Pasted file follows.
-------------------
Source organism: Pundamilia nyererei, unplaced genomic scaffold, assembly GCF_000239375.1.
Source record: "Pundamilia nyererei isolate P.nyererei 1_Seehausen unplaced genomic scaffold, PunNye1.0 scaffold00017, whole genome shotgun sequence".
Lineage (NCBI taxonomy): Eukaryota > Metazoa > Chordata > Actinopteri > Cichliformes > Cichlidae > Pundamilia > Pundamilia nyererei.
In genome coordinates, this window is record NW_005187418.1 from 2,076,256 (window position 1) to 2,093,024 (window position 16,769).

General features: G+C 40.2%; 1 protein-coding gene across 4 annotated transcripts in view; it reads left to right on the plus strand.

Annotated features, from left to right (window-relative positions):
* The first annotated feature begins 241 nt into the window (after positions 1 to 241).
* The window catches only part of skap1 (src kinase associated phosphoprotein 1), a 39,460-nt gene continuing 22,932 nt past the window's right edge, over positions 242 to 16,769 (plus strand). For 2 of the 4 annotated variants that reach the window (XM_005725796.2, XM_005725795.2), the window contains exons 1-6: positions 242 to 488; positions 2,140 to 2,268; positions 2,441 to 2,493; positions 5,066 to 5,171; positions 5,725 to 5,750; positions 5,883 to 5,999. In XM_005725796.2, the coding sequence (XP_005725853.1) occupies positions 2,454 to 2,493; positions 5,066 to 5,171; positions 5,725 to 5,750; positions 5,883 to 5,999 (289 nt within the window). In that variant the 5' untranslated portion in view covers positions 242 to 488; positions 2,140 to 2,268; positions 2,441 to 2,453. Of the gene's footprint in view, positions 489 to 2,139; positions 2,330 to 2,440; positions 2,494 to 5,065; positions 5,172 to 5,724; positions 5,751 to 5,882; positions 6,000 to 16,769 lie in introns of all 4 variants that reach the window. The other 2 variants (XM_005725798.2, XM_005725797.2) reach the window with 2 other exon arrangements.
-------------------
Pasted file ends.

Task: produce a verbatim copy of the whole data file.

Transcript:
Source organism: Pundamilia nyererei, unplaced genomic scaffold, assembly GCF_000239375.1.
Source record: "Pundamilia nyererei isolate P.nyererei 1_Seehausen unplaced genomic scaffold, PunNye1.0 scaffold00017, whole genome shotgun sequence".
Lineage (NCBI taxonomy): Eukaryota > Metazoa > Chordata > Actinopteri > Cichliformes > Cichlidae > Pundamilia > Pundamilia nyererei.
In genome coordinates, this window is record NW_005187418.1 from 2,076,256 (window position 1) to 2,093,024 (window position 16,769).

General features: G+C 40.2%; 1 protein-coding gene across 4 annotated transcripts in view; it reads left to right on the plus strand.

Annotated features, from left to right (window-relative positions):
* The first annotated feature begins 241 nt into the window (after positions 1 to 241).
* The window catches only part of skap1 (src kinase associated phosphoprotein 1), a 39,460-nt gene continuing 22,932 nt past the window's right edge, over positions 242 to 16,769 (plus strand). For 2 of the 4 annotated variants that reach the window (XM_005725796.2, XM_005725795.2), the window contains exons 1-6: positions 242 to 488; positions 2,140 to 2,268; positions 2,441 to 2,493; positions 5,066 to 5,171; positions 5,725 to 5,750; positions 5,883 to 5,999. In XM_005725796.2, the coding sequence (XP_005725853.1) occupies positions 2,454 to 2,493; positions 5,066 to 5,171; positions 5,725 to 5,750; positions 5,883 to 5,999 (289 nt within the window). In that variant the 5' untranslated portion in view covers positions 242 to 488; positions 2,140 to 2,268; positions 2,441 to 2,453. Of the gene's footprint in view, positions 489 to 2,139; positions 2,330 to 2,440; positions 2,494 to 5,065; positions 5,172 to 5,724; positions 5,751 to 5,882; positions 6,000 to 16,769 lie in introns of all 4 variants that reach the window. The other 2 variants (XM_005725798.2, XM_005725797.2) reach the window with 2 other exon arrangements.